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Risky Business

Pilgrim is a 685 megawatt (MWE) Boiling Water Reactor; GE Mark I design. It was designed in the 1960’s and was licensed to operate for 40 years in 1972. Its current license expires in 2012.

Structural Problems include, for example: aging; flawed design; modifications made without proper analysis of their safety impact; counterfeit and defective parts; malfunctioning components; neglected maintenance.

Re-licensing is not worth the risk. Nuclear power reactors are similar to cars or any other piece of complicated machinery – they have a limited shelf-life. When it gets old it breaks down. Real maintenance costs money and is avoided. Entergy does not want to incur large expenses in a deregulated (competitive) electric market; and they are a limited liability company.

David Lochbaum, former Nuclear Safety Engineer at the Union of Concerned Scientists and currently with the NRC, stated:

In 2003, the industry saw the highest number of safety system actuations since 1995, the highest number of scrams while critical since 1996; the highest precursor occurrence rate since 1991; and reported the highest [generating] capacity factor in history. The reason that capacity factors are at record levels and safety is dropping fast is related to the first item -- the NRC is prioritizing business at the expense of safety. If NRC keeps it up, they are going to kill somebody.


Boiling Water Reactors:  More

Aging: Extreme temperatures, a corrosive chemical environment and intense radiation bombardment have caused components to thin and crack, compromising structural integrity. For example, core shroud cracking was repaired but its existence is an indicator that other reactor internals are experiencing age-related degradation. More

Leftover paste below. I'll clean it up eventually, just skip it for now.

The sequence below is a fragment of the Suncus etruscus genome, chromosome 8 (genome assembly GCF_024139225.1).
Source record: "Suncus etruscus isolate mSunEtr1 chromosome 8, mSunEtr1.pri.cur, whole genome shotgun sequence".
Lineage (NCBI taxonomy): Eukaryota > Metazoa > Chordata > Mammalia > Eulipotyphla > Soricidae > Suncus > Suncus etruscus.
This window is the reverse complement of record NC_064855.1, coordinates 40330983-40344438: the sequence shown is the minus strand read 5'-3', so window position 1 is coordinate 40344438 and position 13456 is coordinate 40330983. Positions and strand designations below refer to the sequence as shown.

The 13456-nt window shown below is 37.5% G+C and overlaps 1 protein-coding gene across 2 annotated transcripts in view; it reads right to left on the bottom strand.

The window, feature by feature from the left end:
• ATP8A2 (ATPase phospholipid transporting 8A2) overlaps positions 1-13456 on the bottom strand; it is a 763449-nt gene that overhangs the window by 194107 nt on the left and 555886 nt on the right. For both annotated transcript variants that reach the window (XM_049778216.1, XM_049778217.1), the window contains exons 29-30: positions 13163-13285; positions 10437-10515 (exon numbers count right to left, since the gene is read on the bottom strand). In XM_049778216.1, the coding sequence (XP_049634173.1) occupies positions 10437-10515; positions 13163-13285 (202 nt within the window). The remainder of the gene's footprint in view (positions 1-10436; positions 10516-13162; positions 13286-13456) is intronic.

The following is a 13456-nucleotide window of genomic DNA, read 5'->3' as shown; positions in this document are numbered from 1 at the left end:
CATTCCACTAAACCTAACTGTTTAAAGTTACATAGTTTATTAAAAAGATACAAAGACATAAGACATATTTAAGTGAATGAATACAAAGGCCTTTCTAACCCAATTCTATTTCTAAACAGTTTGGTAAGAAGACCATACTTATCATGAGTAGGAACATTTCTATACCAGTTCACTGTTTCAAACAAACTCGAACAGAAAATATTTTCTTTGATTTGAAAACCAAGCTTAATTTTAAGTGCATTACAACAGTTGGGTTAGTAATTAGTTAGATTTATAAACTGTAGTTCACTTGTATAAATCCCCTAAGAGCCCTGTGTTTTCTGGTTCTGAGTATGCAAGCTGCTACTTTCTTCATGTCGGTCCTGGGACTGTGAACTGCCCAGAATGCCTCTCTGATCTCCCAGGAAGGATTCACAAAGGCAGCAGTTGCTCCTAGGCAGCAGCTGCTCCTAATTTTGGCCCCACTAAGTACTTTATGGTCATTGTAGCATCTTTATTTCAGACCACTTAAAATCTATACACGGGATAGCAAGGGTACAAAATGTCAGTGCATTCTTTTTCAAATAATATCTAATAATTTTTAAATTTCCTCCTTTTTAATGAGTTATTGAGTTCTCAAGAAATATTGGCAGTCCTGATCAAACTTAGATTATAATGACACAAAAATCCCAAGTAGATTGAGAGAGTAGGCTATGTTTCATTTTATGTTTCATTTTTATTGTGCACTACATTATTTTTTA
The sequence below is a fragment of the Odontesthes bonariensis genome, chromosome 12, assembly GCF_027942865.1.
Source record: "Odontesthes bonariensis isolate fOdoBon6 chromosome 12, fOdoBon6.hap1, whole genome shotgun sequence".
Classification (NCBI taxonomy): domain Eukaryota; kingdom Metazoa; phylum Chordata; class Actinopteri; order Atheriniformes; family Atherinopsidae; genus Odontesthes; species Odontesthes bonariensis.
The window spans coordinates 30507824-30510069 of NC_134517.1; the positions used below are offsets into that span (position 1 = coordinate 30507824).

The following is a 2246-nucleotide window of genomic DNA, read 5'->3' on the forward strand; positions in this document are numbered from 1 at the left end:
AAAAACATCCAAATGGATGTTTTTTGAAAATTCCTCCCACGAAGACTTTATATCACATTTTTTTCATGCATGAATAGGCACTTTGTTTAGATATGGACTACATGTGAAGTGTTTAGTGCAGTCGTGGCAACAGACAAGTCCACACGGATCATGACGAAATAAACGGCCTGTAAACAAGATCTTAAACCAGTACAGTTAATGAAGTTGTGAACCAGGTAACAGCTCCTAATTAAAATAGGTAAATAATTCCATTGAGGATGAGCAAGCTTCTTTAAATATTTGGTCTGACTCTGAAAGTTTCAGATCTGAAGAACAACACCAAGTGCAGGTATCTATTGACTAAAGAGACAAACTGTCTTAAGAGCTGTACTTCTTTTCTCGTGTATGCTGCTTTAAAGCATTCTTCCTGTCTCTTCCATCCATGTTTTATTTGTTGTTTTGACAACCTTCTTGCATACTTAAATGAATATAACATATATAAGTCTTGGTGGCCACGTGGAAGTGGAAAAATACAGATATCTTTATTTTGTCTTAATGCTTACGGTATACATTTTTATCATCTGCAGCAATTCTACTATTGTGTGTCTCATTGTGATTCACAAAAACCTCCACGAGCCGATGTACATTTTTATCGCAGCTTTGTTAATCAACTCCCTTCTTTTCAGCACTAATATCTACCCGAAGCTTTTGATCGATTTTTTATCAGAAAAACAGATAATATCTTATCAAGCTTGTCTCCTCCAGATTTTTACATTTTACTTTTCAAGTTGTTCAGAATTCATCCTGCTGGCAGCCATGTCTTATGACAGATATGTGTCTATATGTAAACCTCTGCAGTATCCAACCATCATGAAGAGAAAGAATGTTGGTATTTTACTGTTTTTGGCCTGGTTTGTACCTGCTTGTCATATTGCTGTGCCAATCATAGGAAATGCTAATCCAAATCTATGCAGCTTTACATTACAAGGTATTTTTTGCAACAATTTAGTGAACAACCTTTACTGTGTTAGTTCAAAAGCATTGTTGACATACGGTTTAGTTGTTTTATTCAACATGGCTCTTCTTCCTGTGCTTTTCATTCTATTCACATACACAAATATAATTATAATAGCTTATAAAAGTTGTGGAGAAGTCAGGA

Flawed Design: A serious design flaw was identified in GE Mark I reactors whereby in certain accident scenarios the containment would not hold in the event of pressure build up. A cheap fix was put into place – the Torus Vent. The vent will release unfiltered material directly into the air - instead of into a charcoal bed underground. More

Substandard and Counterfeit Parts: identified in GAO/RCED 91-6, October 1990 not replaced - nuts, bolts, pipe fittings, circuit breakers, fuses. More

List of actual and suspected un-repaired, partially-repaired or broken parts: includes, for example - faulty water level indicators; lack of quality assurance for fuel pool cooling system during a LOCA/LOOP; Motor Operated Valves, some not all replaced. More

As of July 2008, the NRC was not aware of any reactor, including Pilgrim, meeting  its 1980 fire protection regulations or meeting alternative fire protection regulations adopted in 2004. Pilgrim's fire “barrier” system is separation (distance between the walls), question remains whether the spaces have been regularly checked to assure that they remain empty and have not been filled with potentially flammable materials over the years. More

Track Record - Evidence of Problems: scrams; licensee event reports; engineering review of operating transients. More

Emergency Diesel Generators: Nuclear Reactors need electricity to operate – without a supply their safety systems would be disabled. They do not generate their own electricity. Like all of us, they depend on the grid – offsite power. If offsite power fails, they depend on back up generators (EDGs). If the EDGs fail, the chance of an accident approaches certainty. There is a history of problems with their emergency diesel generators. More

Deregulation: The risk posed by aging components is greater today. Shutting down a reactor for one day to perform maintenance or safety checks can cost a reactor owner $300,000 or more to purchase power from other sources. Dr. Shirley Jackson, the former director of the NRC, testified to Congress her concern that private ownership of nuclear reactors combined with less profitability in the competitive market place may lead companies to run plants longer and resist these costly shutdowns, compromising maintenance and safe operations. More

Technical Specifications: The technical specifications under which Pilgrim operates are a hodge-podge of requirements dating back over its operational history. It should be required that the NRC demonstrates to the public that these technical specifications are as stringent as the technical specifications required of a newly built reactor in order for Pilgrim to continue to operate; and they should not operate unless they meet all those specifications. More

Worker Problems: Mental instability, drugs, alcohol. More